Cider is one of those drinks I could see getting into in an alternate life. (I feel the same about tequila and maybe rum). Of all the ciders mentioned in this thread I don't think I've had a single one, which I regret. If a pub organised a cider tasting I'd go to get some education in this area. I recall in England at real ale pubs a craft cider or two was sometimes available. This cider was often dispensed from a small cask on the bar counter by thumb taps. It was often described by interesting variant names such as Zum Zider (almost sounds Dutch - I thought they brought hopped beer to Britain, not cider
), Scrumpy Cyder, Old Scrump and so forth. (Now I see where "apple scrumping" in the The Who's song 5:15 on Quadrophenia came from although I think that meant kids nabbing stray apples from orchards, not getting high on cider). Anyway some of those local ciders were really good, they were intensely dry almost like a traditional lambic and usually strong. At first the dryness seemed odd but then you got used to it and it had an appeal of its own. I wonder if any of the Canadian ciders taste like that. I've made a note to try the next Canadian draft cider I see.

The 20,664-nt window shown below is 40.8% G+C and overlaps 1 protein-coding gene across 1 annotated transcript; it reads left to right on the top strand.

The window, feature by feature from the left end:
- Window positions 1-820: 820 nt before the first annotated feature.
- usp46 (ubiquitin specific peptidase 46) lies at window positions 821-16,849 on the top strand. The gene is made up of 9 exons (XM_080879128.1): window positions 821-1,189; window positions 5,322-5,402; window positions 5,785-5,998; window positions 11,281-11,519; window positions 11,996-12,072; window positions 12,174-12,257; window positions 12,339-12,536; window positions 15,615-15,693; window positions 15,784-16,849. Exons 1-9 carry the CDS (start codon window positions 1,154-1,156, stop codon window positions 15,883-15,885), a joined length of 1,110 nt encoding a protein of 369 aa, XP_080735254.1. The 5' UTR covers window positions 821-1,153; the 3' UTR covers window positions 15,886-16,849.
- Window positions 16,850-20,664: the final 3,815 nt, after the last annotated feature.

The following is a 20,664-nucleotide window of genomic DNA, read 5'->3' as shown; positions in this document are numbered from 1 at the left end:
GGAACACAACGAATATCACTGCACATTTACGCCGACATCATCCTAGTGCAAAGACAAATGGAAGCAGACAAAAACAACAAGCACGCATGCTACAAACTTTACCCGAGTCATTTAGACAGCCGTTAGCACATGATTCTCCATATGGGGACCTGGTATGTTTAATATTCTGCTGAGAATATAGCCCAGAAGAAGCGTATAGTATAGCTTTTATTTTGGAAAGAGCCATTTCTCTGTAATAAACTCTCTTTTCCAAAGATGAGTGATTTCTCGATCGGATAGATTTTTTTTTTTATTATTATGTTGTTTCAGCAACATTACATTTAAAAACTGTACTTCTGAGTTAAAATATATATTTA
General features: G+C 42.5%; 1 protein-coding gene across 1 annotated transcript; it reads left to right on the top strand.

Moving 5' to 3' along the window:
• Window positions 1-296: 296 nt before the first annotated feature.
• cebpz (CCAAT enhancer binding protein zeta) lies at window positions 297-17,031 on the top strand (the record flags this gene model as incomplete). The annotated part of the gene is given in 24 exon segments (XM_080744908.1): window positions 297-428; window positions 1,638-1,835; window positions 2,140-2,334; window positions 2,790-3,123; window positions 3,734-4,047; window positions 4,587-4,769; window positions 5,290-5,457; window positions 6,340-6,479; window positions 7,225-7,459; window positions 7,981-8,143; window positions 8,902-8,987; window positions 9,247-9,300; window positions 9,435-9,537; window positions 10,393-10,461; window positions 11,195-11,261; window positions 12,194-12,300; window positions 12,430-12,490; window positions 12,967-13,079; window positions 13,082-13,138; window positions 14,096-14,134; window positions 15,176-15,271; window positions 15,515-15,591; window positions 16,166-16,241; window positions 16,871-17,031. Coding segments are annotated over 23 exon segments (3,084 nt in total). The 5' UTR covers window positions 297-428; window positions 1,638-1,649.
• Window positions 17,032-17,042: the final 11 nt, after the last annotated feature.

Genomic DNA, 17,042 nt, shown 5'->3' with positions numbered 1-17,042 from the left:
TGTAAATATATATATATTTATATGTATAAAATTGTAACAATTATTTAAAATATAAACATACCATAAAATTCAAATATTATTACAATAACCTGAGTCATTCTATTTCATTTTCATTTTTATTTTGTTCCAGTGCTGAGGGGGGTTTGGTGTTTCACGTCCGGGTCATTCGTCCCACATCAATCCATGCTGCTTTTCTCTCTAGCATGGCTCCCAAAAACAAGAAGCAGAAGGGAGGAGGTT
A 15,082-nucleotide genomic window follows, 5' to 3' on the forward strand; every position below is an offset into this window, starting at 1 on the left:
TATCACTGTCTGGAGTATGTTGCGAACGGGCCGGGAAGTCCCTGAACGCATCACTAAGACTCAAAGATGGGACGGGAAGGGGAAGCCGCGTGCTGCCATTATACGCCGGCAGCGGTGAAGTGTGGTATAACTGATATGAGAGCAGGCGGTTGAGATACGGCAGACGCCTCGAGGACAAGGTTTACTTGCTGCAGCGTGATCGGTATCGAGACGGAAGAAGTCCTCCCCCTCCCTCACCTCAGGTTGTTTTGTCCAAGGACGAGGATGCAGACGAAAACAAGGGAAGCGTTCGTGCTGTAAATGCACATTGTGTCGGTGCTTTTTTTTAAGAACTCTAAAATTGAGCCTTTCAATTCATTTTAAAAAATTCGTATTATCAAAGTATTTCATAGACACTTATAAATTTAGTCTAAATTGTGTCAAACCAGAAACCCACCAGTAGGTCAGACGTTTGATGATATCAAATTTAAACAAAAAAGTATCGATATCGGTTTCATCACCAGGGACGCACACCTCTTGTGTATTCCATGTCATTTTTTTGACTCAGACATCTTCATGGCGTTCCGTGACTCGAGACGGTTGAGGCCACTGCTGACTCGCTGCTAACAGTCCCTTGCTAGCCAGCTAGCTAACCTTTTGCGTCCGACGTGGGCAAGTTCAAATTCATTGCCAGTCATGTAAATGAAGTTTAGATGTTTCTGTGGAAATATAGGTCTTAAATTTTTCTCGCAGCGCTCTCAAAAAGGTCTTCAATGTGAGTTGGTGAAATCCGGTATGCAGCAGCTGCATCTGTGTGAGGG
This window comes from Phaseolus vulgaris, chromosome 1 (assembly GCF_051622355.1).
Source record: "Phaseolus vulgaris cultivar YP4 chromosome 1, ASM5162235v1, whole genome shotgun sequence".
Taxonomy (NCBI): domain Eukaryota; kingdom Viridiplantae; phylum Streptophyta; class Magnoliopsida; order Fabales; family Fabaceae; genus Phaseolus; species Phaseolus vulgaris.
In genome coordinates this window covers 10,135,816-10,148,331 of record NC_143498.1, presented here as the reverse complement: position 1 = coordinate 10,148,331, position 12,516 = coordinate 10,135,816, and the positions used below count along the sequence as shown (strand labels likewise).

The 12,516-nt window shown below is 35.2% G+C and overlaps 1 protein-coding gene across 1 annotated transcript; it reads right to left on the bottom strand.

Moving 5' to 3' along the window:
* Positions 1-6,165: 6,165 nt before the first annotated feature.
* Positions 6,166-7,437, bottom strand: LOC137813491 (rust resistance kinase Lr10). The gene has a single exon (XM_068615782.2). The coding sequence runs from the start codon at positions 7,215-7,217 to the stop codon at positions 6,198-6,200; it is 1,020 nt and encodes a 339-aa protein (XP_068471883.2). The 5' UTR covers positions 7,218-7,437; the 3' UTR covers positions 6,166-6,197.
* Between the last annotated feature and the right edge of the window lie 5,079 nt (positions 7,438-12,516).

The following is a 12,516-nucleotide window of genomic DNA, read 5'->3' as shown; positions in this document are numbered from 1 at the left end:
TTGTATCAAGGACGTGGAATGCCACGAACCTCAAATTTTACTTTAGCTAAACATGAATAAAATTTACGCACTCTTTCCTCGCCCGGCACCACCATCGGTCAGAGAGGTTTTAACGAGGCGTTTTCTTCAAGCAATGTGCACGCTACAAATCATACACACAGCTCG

When I was at McGill in the late 1960's we used to buy cider from farms in Rougemont and go on rambles in the area, eg, up Pain de Sucre hill which has nice views of the surrounding countryside. It was only a few years later that you could buy cider in grocery stores in Montreal so I now realise the farmers must have sold the home brew under the table. We also bought fresh white loaves and curd cheese from them and ate it with the cider at the top of the hill. The winding walk down was much easier than the climb.
That cider was fairly good and quite dry, somewhat like the English scrumpy.